Invasive plants are a major threat to Wisconsin’s forests, highlighted in the forest health chapter of Wisconsin’s Forest Action Plan. Invasive plants limit tree regeneration, reduce plant diversity and increase management costs. Recent Forest Inventory and Analysis data from the USDA Forest Service found that more than half of forest sites surveyed in Wisconsin had two or more invasive plant species. Forest landowners should learn to recognize common invasive plants like buckthorns, honeysuckles and garlic mustard. Mobile applications are a handy tool for landowners to learn to identify the plant species in their woods (e.g., PlantNet, iNaturalist) and report invasives (e.g., EDDMapS). For information about the regulated invasive plants in Wisconsin visit the Wisconsin Department of Natural Resources’ (DNR) Terrestrial Invasive Species page.
The forest health chapter of Wisconsin’s 2020-2030 Statewide Forest Action Plan, completed in June 2020, highlights the impacts of insects, diseases, invasive plants and worms in Wisconsin’s forests.
Forest health experts from government agencies, universities and tribes worked together to evaluate these current impacts. They then developed goals and strategies to help the forestry community refine how it will invest state, federal and partner resources to address major forest health management and landscape priorities over the next ten years.
Forest health is a critical component of the plan because native and non-native pests increase tree mortality to a level that negatively affects forest stocking levels, clean water, wildlife habitat and raw material for wood products. This causes economic losses and undesirable management outcomes. Continue reading “Forest Health In The Statewide Forest Action Plan”
Article By: Jaqi Christopher, DNR Forest Invasive Plant Specialist, Rhinelander, Jacquelyn.Christopher@wisconsin.gov
You can find buckthorn just about anywhere these days. It can sneak into the tidiest of gardens, as well as woodlots and forests. It aggressively outcompetes native plants and even tricks wildlife into spreading it to new areas. For example, birds are enticed to eat the berries, but buckthorn berries have a laxative effect, robbing birds of nutrition and ensuring the seeds are spread quickly across the landscape.
There are two species of buckthorn in the state: common buckthorn and glossy buckthorn. The plants are similar in appearance and equally harmful to native ecosystems. Common buckthorn and glossy buckthorn grow to be 20-25 feet tall. Glossy buckthorn has round, glossy leaves with prominent leaf veins and a smooth margin, while common buckthorn has dull green leaves with small teeth on the margin. The branches of common buckthorn will have a small thorn at the tip of the twig. The bark is similar in both species, being rough and flakey. Native cherry and plum trees have similar bark, but buckthorn can be identified by leaf appearance andby cutting into the bark to expose the bright yellow and orange wood underneath.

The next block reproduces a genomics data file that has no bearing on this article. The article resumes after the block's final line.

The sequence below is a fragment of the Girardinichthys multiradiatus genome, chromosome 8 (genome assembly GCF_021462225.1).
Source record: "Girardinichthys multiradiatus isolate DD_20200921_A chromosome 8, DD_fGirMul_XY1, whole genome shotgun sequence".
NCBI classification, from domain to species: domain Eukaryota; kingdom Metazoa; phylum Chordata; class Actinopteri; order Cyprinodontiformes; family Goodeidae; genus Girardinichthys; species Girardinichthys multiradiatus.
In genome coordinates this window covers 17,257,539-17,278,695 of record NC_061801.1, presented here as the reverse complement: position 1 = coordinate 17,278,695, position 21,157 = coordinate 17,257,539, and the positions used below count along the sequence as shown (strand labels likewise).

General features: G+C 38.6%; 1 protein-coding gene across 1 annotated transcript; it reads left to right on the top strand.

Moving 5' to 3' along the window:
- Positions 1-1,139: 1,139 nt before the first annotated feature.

Article By: Jaqi Christopher, Invasive plant specialist & Mary Bartkowiak, Invasive plant coordinator
Just as the leaves begin to shift from summer green to the fall shades of gold, orange, red and bronze, the fruits of Oriental bittersweet explode on the scene with their very own show-stopping colors of bright gold and red.
The sight of these vines full of colorful berries may tempt the casual observer to take these berry-filled branches home to use as fall decorations or to plant in their own garden. This, however, would be a mistake, as this striking plant is a serious threat to native ecosystems. Oriental bittersweet is a restricted species under Wisconsin’s Invasive Species Rule NR40. This makes it illegal to transport, transfer or introduce Oriental bittersweet statewide.
Oriental bittersweet is an aggressive-growing woody vine that invades forests, woodlands, fields and hedgerows. The vines twine up trees, smother the crown and girdle trunks with their thick woody stems. In fact, the sheer weight of the vine can cause tree crowns to break and collapse and whole trees to uproot. Additionally, large mats of bittersweet can shade out native plants.
The Renz Lab at the University of Wisconsin-Madison Division of Extension has created a series of factsheets discussing the identification and control of many common invasive plant species problematic to natural areas.
Mechanical, cultural and chemical control methods are discussed in detail, including the effectiveness of the control method and appropriate rates and timings of chemical control applications.